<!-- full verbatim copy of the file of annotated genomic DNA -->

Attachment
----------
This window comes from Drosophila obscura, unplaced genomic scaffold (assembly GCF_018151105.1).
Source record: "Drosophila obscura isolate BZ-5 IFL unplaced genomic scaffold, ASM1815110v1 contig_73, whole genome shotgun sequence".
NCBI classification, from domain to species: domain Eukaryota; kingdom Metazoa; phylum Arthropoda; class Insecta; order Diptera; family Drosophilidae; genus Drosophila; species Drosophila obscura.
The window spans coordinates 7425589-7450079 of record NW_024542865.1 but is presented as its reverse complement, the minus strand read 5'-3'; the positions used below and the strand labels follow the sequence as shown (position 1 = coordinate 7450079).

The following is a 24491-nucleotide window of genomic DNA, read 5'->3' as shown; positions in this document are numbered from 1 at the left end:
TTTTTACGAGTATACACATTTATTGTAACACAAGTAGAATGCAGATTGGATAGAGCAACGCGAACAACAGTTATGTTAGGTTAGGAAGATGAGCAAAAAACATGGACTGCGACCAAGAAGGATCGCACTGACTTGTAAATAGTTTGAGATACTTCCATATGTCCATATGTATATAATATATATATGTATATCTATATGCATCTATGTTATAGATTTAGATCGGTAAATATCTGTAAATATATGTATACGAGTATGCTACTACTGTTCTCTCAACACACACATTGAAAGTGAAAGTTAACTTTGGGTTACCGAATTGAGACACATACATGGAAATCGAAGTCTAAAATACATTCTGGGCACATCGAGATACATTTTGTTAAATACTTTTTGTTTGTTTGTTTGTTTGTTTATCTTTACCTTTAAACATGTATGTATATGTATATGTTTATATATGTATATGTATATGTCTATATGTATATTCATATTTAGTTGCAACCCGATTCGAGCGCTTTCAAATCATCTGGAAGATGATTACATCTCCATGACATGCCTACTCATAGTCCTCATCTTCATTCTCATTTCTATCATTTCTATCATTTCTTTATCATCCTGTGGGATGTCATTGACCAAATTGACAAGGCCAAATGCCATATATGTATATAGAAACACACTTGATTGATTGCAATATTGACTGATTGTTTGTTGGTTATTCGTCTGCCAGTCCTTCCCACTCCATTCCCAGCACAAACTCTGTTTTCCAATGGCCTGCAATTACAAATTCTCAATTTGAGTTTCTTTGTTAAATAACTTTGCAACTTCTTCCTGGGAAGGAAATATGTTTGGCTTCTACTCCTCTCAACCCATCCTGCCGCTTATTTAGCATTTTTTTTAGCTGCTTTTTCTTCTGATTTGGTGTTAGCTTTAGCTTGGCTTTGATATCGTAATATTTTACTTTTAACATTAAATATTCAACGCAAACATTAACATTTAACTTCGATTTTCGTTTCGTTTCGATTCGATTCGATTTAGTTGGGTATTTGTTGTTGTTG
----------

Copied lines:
This window comes from Drosophila obscura, unplaced genomic scaffold (assembly GCF_018151105.1).
Source record: "Drosophila obscura isolate BZ-5 IFL unplaced genomic scaffold, ASM1815110v1 contig_73, whole genome shotgun sequence".
NCBI classification, from domain to species: domain Eukaryota; kingdom Metazoa; phylum Arthropoda; class Insecta; order Diptera; family Drosophilidae; genus Drosophila; species Drosophila obscura.
The window spans coordinates 7425589-7450079 of record NW_024542865.1 but is presented as its reverse complement, the minus strand read 5'-3'; the positions used below and the strand labels follow the sequence as shown (position 1 = coordinate 7450079).

The following is a 24491-nucleotide window of genomic DNA, read 5'->3' as shown; positions in this document are numbered from 1 at the left end:
TTTTTACGAGTATACACATTTATTGTAACACAAGTAGAATGCAGATTGGATAGAGCAACGCGAACAACAGTTATGTTAGGTTAGGAAGATGAGCAAAAAACATGGACTGCGACCAAGAAGGATCGCACTGACTTGTAAATAGTTTGAGATACTTCCATATGTCCATATGTATATAATATATATATGTATATCTATATGCATCTATGTTATAGATTTAGATCGGTAAATATCTGTAAATATATGTATACGAGTATGCTACTACTGTTCTCTCAACACACACATTGAAAGTGAAAGTTAACTTTGGGTTACCGAATTGAGACACATACATGGAAATCGAAGTCTAAAATACATTCTGGGCACATCGAGATACATTTTGTTAAATACTTTTTGTTTGTTTGTTTGTTTGTTTATCTTTACCTTTAAACATGTATGTATATGTATATGTTTATATATGTATATGTATATGTCTATATGTATATTCATATTTAGTTGCAACCCGATTCGAGCGCTTTCAAATCATCTGGAAGATGATTACATCTCCATGACATGCCTACTCATAGTCCTCATCTTCATTCTCATTTCTATCATTTCTATCATTTCTTTATCATCCTGTGGGATGTCATTGACCAAATTGACAAGGCCAAATGCCATATATGTATATAGAAACACACTTGATTGATTGCAATATTGACTGATTGTTTGTTGGTTATTCGTCTGCCAGTCCTTCCCACTCCATTCCCAGCACAAACTCTGTTTTCCAATGGCCTGCAATTACAAATTCTCAATTTGAGTTTCTTTGTTAAATAACTTTGCAACTTCTTCCTGGGAAGGAAATATGTTTGGCTTCTACTCCTCTCAACCCATCCTGCCGCTTATTTAGCATTTTTTTTAGCTGCTTTTTCTTCTGATTTGGTGTTAGCTTTAGCTTGGCTTTGATATCGTAATATTTTACTTTTAACATTAAATATTCAACGCAAACATTAACATTTAACTTCGATTTTCGTTTCGTTTCGATTCGATTCGATTTAGTTGGGTATTTGTTGTTGTTG